In the past several years, I made a huge mistake. It was a mistake I thought I would never in a million years see myself making, but here we are. I thought I could be into Star Wars again. As I headed into my 30th year on this Earth, a series I had long abandoned was suddenly back on my radar. It was like a sordid affair--loud, messy, confusing… and exciting. Naturally, it wasn’t long before things got weird. Video games got involved, and so did internet politics. Then, Disney did that thing corporations do when people get loud, and panicked. The dust is only starting to settle now, and as a casual onlooker, I’m not sure what to think. Is Star Wars ruined? Did corporate bumbling kill the iconic franchise just as it was making a comeback?
The answer is unclear, but it’s pretty safe to say at this point that the “main” story has ended with all the impact of a cherry bomb in a high school toilet. It seemed to be going so well at first. With the help of series veteran Lawrence Kasdan, director J.J. Abrams brought the troubled film franchise back with The Force Awakens, a continuation of the 30-plus-year canon that streamlined, modernized, and sort of rebooted Star Wars. It was a pretty safe but thrilling flick, and shot way up the box office charts as a result. Then the drama happened.
The Force Awakens was a massive success, and Disney turned the faucet all the way up. But unlike Disney’s other sacred cow, the Marvel Cinematic Universe, there wasn’t a plan. It seemed like everything was being made up on the spot to ensure a Star Wars theatrical release every year, and while it led to some cool stuff, there was a clear lack of vision. That said, Rian Johnson turned in a brave sequel in The Last Jedi, a cynical love letter to Star Wars that challenged the universe and fans in unexpected ways. So of course a lot of people were mad.
At the same time, Disney shuttered LucasFilms’ video game company, fired everyone, and made a deal with EA for the Star Wars brand. This infamously led to Star Wars Battlefront being brought back via DICE, and drama that would have such a profound impact on the video game industry international governmental bodies are still legally tussling with the publisher. Canceled projects and other fumbling turned what was supposed to be a major deal into a nightmare. It seemed like Star Wars and EA would be a messy divorce, but Respawn’s Fallen Order was a surprise hit with both critics and fans. A month later, loot boxes were the least of Star Wars’ problems.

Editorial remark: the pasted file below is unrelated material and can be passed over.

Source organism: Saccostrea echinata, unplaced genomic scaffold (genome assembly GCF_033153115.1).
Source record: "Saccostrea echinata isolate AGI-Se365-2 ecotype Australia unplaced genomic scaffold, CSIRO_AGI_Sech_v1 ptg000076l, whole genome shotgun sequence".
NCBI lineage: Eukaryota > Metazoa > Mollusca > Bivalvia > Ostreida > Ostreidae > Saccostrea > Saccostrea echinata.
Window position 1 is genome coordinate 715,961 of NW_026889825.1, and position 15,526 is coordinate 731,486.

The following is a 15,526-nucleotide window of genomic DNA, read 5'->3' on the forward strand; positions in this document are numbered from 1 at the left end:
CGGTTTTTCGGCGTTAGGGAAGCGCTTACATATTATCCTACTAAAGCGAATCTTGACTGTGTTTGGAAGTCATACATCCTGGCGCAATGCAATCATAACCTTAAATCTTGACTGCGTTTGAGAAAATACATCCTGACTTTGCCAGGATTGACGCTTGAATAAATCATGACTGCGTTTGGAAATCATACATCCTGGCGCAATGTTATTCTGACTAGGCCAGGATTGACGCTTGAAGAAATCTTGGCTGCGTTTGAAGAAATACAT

The final movie in the “Skywalker Saga” was released, and it was a mess. Creative differences led to the original director departing, and Rian Johnson turned down an offer to follow up his own film. That was likely partially due to the response to The Last Jedi, which saw critical acclaim paired with internet nerd rage due to all the striking storytelling choices. So J.J. came back, and he brought the writer of… Batman vs Superman and Justice League with him. The Rise of Skywalker was like mediocre fanfiction come to life, with tons of sloppy editing, a script that translated into nonsense onscreen storytelling, dead end character stories, and let’s not talk about what they did with Carrie Fisher. During all this, while some TV shows did all right, Solo made the plans for an alternating set of “anthology” films sputter out of momentum after creative differences kneecapped that effort too.
So what are we left with? People seem to be excited about the Disney+ shows, but those aren’t exactly marquee projects. Respawn’s game seemed to do well, but it literally came running out of a burning building. The extended universe is a mess, especially with Disney firing Chuck Wendig after right wing social media drama (after having him practically set the whole revival up before the first movie). Rise of Skywalker was one of the worst modern blockbusters since well, the last one Chris Terrio wrote, and who knows what’s happening with other announced projects.
Hopefully, the takeaway here is that Disney’s leadership learns to pump the breaks. The Marvel Cinematic Universe can’t be recreated overnight, especially without some sort of plan or unifying vision/production team tying everything together. Pumping out Star Wars movies annually was a dreadful idea, and it backfired creatively, if not financially (although that’s slightly true too). A series that’s such an important cultural flashpoint has to be handled with a bit more gravity than a bunch of conveyor belt-style superhero flicks, and we’ve all seen what happens without that care in real time.
With Rian Johnson signed on to write a trilogy of his own, it seems like whatever’s next is off to a decent start. Regardless of what you think of him, that series will have a consistent voice. And for better or worse, that’s what each Star Wars trilogy was before. As for the video games? Well, let’s see how EA channels Respawn’s momentum.